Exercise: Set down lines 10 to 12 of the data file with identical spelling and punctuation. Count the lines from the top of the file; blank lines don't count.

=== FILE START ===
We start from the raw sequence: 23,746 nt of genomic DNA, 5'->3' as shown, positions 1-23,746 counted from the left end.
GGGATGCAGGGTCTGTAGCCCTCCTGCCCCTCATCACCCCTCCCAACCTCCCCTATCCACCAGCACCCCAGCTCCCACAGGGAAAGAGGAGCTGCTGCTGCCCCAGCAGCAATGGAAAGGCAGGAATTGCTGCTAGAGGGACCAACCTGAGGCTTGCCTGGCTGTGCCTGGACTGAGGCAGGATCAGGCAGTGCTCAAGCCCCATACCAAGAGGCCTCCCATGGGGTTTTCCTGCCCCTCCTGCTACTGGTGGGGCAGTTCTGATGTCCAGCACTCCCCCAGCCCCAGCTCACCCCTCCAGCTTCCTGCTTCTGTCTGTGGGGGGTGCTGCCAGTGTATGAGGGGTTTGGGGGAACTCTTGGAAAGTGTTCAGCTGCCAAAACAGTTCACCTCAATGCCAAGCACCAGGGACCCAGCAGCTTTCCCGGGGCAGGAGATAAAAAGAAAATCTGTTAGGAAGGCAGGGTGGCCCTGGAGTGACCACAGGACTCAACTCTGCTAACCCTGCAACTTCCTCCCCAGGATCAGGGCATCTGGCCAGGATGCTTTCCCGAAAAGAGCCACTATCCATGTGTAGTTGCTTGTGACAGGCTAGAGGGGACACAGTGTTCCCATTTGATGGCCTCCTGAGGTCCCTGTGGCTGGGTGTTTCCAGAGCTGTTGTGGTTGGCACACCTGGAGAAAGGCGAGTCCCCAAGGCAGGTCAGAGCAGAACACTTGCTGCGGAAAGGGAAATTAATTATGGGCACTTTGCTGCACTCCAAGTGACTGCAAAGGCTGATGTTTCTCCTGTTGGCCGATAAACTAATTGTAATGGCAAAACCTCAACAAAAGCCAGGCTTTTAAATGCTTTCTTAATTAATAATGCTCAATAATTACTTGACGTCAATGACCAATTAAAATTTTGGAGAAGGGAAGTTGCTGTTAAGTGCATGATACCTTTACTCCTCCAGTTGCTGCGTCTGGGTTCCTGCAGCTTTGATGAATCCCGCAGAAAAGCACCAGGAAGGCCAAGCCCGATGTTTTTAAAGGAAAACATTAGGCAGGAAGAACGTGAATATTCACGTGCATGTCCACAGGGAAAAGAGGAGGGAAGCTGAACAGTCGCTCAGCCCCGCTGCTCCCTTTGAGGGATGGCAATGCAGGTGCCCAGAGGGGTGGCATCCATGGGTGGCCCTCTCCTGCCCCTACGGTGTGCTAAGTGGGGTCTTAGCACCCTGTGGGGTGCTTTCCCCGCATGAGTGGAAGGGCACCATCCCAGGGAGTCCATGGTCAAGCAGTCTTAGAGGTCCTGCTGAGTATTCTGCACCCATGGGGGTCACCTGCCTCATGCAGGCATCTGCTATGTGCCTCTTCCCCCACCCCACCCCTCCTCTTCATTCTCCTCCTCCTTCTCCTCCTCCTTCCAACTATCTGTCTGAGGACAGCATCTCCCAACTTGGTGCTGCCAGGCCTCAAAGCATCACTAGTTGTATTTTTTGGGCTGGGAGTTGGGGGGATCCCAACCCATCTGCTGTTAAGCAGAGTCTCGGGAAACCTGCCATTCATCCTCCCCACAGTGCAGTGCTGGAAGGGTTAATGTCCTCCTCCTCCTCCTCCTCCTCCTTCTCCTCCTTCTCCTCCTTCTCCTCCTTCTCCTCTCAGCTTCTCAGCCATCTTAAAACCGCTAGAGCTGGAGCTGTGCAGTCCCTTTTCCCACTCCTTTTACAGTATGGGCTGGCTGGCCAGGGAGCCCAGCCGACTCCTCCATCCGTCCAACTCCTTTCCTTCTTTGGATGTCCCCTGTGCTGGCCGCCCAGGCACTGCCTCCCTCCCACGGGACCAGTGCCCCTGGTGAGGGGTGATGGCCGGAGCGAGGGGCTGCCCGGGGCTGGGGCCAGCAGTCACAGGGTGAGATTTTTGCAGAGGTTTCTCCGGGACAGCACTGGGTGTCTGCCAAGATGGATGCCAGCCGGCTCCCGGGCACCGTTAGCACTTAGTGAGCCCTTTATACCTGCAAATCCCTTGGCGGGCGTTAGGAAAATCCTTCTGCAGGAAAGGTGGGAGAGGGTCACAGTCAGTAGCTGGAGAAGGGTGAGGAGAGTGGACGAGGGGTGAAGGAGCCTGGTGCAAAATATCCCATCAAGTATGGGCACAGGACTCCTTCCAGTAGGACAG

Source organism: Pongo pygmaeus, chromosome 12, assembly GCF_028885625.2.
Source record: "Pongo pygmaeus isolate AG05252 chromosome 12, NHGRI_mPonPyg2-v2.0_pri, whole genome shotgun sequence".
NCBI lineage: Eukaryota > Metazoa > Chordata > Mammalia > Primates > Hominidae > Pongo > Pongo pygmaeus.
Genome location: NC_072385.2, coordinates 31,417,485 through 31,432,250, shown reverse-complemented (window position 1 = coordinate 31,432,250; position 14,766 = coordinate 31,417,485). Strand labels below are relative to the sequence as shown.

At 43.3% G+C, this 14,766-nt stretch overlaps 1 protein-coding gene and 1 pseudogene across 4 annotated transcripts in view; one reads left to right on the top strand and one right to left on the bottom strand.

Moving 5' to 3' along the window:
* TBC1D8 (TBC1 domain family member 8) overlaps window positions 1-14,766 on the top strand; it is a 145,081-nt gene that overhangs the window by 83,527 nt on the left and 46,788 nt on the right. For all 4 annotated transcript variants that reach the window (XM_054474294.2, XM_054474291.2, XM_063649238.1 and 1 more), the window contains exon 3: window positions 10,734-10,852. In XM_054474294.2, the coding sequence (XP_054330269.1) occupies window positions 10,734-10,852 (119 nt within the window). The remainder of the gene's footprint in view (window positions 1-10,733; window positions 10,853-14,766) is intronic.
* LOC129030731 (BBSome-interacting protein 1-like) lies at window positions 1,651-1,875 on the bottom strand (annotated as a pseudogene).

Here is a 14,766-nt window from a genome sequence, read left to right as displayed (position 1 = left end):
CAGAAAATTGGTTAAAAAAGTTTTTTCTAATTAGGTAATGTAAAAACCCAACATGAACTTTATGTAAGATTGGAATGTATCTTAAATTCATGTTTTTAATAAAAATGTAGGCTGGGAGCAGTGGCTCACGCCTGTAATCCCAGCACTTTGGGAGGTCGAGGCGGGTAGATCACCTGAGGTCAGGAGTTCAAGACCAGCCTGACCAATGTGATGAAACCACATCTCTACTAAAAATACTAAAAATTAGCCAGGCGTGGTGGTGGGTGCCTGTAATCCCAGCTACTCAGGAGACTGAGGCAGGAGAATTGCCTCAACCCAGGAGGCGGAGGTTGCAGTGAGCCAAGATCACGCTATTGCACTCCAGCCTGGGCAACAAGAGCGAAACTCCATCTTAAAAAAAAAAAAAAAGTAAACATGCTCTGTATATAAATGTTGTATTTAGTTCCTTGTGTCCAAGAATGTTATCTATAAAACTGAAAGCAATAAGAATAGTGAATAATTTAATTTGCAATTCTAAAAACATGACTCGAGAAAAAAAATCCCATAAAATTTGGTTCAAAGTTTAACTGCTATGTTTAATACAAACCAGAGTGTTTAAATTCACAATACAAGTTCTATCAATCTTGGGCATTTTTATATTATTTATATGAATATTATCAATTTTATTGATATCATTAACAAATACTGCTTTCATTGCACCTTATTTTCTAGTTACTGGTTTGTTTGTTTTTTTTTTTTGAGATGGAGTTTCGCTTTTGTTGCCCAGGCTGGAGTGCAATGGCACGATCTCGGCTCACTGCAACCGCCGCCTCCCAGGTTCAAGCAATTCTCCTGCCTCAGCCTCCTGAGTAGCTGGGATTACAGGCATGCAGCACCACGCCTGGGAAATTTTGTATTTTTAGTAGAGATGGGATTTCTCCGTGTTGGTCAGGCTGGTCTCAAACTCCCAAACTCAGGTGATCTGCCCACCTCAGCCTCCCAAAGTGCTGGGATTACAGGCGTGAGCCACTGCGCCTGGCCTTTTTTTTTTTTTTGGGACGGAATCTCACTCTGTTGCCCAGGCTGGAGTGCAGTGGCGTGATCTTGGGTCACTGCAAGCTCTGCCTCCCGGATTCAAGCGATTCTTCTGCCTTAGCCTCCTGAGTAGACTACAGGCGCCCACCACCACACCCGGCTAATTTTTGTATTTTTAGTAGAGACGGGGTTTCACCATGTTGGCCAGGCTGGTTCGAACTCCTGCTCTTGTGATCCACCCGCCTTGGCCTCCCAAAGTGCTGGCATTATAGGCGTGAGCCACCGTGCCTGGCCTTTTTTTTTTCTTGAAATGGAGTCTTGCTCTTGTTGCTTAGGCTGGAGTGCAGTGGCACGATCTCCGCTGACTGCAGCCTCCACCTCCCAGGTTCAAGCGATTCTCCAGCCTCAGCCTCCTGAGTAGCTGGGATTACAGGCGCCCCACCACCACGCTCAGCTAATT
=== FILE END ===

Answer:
* LOC129030731 (BBSome-interacting protein 1-like) lies at window positions 1,651-1,875 on the bottom strand (annotated as a pseudogene).

Here is a 14,766-nt window from a genome sequence, read left to right as displayed (position 1 = left end):
CAGAAAATTGGTTAAAAAAGTTTTTTCTAATTAGGTAATGTAAAAACCCAACATGAACTTTATGTAAGATTGGAATGTATCTTAAATTCATGTTTTTAATAAAAATGTAGGCTGGGAGCAGTGGCTCACGCCTGTAATCCCAGCACTTTGGGAGGTCGAGGCGGGTAGATCACCTGAGGTCAGGAGTTCAAGACCAGCCTGACCAATGTGATGAAACCACATCTCTACTAAAAATACTAAAAATTAGCCAGGCGTGGTGGTGGGTGCCTGTAATCCCAGCTACTCAGGAGACTGAGGCAGGAGAATTGCCTCAACCCAGGAGGCGGAGGTTGCAGTGAGCCAAGATCACGCTATTGCACTCCAGCCTGGGCAACAAGAGCGAAACTCCATCTTAAAAAAAAAAAAAAAGTAAACATGCTCTGTATATAAATGTTGTATTTAGTTCCTTGTGTCCAAGAATGTTATCTATAAAACTGAAAGCAATAAGAATAGTGAATAATTTAATTTGCAATTCTAAAAACATGACTCGAGAAAAAAAATCCCATAAAATTTGGTTCAAAGTTTAACTGCTATGTTTAATACAAACCAGAGTGTTTAAATTCACAATACAAGTTCTATCAATCTTGGGCATTTTTATATTATTTATATGAATATTATCAATTTTATTGATATCATTAACAAATACTGCTTTCATTGCACCTTATTTTCTAGTTACTGGTTTGTTTGTTTTTTTTTTTTGAGATGGAGTTTCGCTTTTGTTGCCCAGGCTGGAGTGCAATGGCACGATCTCGGCTCACTGCAACCGCCGCCTCCCAGGTTCAAGCAATTCTCCTGCCTCAGCCTCCTGAGTAGCTGGGATTACAGGCATGCAGCACCACGCCTGGGAAATTTTGTATTTTTAGTAGAGATGGGATTTCTCCGTGTTGGTCAGGCTGGTCTCAAACTCCCAAACTCAGGTGATCTGCCCACCTCAGCCTCCCAAAGTGCTGGGATTACAGGCGTGAGCCACTGCGCCTGGCCTTTTTTTTTTTTTTGGGACGGAATCTCACTCTGTTGCCCAGGCTGGAGTGCAGTGGCGTGATCTTGGGTCACTGCAAGCTCTGCCTCCCGGATTCAAGCGATTCTTCTGCCTTAGCCTCCTGAGTAGACTACAGGCGCCCACCACCACACCCGGCTAATTTTTGTATTTTTAGTAGAGACGGGGTTTCACCATGTTGGCCAGGCTGGTTCGAACTCCTGCTCTTGTGATCCACCCGCCTTGGCCTCCCAAAGTGCTGGCATTATAGGCGTGAGCCACCGTGCCTGGCCTTTTTTTTTTCTTGAAATGGAGTCTTGCTCTTGTTGCTTAGGCTGGAGTGCAGTGGCACGATCTCCGCTGACTGCAGCCTCCACCTCCCAGGTTCAAGCGATTCTCCAGCCTCAGCCTCCTGAGTAGCTGGGATTACAGGCGCCCCACCACCACGCTCAGCTAATT